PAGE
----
The benefits and risks of rewilding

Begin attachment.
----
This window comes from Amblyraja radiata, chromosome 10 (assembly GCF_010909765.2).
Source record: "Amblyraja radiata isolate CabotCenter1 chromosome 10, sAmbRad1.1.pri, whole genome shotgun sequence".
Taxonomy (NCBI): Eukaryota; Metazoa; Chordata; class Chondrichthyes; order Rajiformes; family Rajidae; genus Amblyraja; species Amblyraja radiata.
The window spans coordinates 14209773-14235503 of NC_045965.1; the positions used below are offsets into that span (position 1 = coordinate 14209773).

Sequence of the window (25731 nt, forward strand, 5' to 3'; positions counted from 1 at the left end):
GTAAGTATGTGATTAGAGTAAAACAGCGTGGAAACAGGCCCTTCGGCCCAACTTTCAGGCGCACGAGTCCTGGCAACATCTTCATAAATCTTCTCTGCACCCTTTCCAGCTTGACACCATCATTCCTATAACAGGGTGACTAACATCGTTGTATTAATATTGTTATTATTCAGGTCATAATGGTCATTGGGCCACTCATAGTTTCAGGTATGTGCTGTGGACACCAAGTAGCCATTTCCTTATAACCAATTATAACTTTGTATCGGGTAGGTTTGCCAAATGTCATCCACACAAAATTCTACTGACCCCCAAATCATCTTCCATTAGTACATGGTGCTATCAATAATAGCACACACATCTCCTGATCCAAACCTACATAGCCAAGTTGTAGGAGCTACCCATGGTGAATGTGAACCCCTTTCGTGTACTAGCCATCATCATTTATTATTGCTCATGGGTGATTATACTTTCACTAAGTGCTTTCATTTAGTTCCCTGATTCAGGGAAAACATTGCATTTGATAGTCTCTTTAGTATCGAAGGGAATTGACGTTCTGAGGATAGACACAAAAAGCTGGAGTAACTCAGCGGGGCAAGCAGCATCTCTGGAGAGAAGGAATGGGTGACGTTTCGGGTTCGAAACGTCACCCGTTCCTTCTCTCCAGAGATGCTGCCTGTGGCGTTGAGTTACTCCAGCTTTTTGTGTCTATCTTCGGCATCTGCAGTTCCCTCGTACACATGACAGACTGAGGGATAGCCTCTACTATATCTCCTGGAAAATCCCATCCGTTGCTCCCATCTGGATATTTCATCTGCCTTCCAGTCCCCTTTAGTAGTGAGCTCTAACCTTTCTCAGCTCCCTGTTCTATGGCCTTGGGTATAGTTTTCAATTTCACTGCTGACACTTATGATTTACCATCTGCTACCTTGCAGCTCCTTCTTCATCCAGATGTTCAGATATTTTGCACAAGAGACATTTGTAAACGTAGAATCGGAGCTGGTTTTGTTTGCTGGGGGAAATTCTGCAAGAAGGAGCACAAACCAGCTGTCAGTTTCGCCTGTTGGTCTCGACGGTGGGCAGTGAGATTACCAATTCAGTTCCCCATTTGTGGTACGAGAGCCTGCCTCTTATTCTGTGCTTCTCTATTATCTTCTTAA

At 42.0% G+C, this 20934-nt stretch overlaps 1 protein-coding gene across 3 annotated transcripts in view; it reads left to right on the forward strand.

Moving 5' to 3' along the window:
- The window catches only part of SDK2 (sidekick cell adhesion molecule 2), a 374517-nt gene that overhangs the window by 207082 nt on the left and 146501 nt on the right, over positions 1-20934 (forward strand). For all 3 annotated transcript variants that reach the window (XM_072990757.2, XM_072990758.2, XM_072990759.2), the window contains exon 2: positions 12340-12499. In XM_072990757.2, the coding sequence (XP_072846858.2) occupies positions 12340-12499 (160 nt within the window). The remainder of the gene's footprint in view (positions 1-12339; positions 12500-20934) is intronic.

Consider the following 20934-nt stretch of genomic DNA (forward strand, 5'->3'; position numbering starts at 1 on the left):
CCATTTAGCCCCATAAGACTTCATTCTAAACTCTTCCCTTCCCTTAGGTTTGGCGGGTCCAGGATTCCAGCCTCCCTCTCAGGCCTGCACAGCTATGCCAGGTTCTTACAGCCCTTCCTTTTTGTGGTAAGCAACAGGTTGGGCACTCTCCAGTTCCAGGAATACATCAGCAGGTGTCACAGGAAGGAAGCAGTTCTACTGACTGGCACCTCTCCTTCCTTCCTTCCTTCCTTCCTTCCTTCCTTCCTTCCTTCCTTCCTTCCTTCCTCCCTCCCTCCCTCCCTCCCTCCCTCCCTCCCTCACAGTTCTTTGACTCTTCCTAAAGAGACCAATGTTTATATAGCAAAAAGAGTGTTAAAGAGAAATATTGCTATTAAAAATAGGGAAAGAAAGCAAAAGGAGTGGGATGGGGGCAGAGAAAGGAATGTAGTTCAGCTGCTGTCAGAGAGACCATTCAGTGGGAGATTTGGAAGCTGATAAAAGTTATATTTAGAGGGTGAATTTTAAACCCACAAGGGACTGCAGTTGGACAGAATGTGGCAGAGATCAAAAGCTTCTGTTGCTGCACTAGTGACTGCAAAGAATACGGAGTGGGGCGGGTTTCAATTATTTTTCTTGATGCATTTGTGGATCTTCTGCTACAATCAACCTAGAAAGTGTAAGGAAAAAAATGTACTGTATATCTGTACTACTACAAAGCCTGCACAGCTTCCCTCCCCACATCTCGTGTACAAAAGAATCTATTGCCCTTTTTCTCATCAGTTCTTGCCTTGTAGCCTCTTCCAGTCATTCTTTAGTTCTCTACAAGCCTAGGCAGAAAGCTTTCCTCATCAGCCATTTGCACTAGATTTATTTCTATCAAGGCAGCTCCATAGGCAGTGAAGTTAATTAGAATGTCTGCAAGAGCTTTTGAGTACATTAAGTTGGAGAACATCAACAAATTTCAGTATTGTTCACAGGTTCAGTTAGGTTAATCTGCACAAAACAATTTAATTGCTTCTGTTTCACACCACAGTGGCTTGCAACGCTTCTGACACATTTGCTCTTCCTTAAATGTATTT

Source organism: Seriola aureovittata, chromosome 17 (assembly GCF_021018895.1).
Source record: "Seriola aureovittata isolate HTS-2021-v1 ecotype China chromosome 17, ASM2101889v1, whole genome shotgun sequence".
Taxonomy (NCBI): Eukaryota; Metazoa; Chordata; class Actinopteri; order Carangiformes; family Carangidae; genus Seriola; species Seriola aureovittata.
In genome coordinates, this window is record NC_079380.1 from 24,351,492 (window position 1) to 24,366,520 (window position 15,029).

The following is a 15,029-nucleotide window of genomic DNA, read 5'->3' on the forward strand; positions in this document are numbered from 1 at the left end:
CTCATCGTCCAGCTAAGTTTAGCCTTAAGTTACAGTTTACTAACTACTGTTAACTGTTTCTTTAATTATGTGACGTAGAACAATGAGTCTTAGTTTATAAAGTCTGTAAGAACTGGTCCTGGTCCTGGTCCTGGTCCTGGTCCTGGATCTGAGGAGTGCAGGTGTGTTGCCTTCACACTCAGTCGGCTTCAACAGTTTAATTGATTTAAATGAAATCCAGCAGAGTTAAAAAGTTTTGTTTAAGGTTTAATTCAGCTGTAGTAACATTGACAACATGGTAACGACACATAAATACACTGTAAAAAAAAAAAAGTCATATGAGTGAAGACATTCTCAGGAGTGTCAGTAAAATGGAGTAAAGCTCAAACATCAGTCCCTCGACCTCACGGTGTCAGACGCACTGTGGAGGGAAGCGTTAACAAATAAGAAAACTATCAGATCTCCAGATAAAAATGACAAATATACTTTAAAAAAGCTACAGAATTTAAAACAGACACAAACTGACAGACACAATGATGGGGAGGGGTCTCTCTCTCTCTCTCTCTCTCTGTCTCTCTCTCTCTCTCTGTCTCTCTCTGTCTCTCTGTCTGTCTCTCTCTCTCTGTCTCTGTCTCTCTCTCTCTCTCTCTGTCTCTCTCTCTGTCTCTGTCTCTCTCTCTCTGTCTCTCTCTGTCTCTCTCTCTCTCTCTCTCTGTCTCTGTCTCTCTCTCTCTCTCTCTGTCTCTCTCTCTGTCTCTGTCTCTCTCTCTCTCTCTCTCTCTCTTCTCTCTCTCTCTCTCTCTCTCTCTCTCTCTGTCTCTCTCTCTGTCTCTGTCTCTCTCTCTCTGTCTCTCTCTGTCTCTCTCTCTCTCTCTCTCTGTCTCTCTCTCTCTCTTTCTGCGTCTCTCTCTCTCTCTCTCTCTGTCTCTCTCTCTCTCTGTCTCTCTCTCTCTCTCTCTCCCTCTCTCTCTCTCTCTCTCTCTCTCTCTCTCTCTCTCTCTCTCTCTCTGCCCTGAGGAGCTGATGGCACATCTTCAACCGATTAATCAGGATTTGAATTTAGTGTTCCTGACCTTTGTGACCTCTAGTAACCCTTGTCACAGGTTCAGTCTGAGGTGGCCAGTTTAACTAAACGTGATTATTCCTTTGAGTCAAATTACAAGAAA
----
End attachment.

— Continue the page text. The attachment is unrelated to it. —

Rewilding aims to restore healthy ecosystems by creating wild, biodiverse spaces. It rebuilds ecosystems that have previously been modified by human disturbance, using the plant and animal life that would have been present had the disturbance never occurred. In doing so rewilding restores the natural processes that provide humanity with clean air, water, food, shelter and medicine. This idea of reversing biodiversity loss and creating wild landscapes by allowing nature to reclaim areas no longer under human management has gained much attention as an optimistic approach to conservation. Well-intentioned governments, NGOs, communities and individuals are more frequently adopting ‘rewilding’ strategies but the principles are inconsistently defined, and often misrepresented and misapplied.